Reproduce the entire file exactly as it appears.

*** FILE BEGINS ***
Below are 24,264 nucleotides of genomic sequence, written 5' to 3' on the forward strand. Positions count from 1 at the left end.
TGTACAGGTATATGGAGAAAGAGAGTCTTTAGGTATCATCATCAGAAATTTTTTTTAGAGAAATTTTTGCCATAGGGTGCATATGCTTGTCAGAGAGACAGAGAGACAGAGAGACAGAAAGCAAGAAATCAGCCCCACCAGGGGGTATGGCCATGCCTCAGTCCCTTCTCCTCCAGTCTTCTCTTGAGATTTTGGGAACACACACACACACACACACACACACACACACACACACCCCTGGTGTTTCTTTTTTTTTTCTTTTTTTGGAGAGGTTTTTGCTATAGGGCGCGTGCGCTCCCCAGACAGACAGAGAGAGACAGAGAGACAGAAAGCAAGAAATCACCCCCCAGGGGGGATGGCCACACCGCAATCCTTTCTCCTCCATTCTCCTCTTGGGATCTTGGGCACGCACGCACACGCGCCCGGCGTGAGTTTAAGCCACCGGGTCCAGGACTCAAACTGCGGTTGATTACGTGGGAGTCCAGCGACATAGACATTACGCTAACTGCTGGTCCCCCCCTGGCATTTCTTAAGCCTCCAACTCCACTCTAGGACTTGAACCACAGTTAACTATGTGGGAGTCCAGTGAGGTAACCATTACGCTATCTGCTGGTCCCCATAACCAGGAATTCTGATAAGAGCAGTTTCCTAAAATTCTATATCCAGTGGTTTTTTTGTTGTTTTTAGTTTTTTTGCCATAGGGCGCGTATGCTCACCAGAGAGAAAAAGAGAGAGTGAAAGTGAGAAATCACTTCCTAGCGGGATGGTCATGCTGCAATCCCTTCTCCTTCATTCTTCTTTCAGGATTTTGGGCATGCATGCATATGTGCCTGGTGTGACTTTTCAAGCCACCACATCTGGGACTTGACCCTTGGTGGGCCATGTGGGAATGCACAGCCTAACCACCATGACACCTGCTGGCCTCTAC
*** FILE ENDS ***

Below are 24,264 nucleotides of genomic sequence, written 5' to 3' on the forward strand. Positions count from 1 at the left end.
TGTACAGGTATATGGAGAAAGAGAGTCTTTAGGTATCATCATCAGAAATTTTTTTTAGAGAAATTTTTGCCATAGGGTGCATATGCTTGTCAGAGAGACAGAGAGACAGAGAGACAGAAAGCAAGAAATCAGCCCCACCAGGGGGTATGGCCATGCCTCAGTCCCTTCTCCTCCAGTCTTCTCTTGAGATTTTGGGAACACACACACACACACACACACACACACACACACACACCCCTGGTGTTTCTTTTTTTTTTCTTTTTTTGGAGAGGTTTTTGCTATAGGGCGCGTGCGCTCCCCAGACAGACAGAGAGAGACAGAGAGACAGAAAGCAAGAAATCACCCCCCAGGGGGGATGGCCACACCGCAATCCTTTCTCCTCCATTCTCCTCTTGGGATCTTGGGCACGCACGCACACGCGCCCGGCGTGAGTTTAAGCCACCGGGTCCAGGACTCAAACTGCGGTTGATTACGTGGGAGTCCAGCGACATAGACATTACGCTAACTGCTGGTCCCCCCCTGGCATTTCTTAAGCCTCCAACTCCACTCTAGGACTTGAACCACAGTTAACTATGTGGGAGTCCAGTGAGGTAACCATTACGCTATCTGCTGGTCCCCATAACCAGGAATTCTGATAAGAGCAGTTTCCTAAAATTCTATATCCAGTGGTTTTTTTGTTGTTTTTAGTTTTTTTGCCATAGGGCGCGTATGCTCACCAGAGAGAAAAAGAGAGAGTGAAAGTGAGAAATCACTTCCTAGCGGGATGGTCATGCTGCAATCCCTTCTCCTTCATTCTTCTTTCAGGATTTTGGGCATGCATGCATATGTGCCTGGTGTGACTTTTCAAGCCACCACATCTGGGACTTGACCCTTGGTGGGCCATGTGGGAATGCACAGCCTAACCACCATGACACCTGCTGGCCTCTAC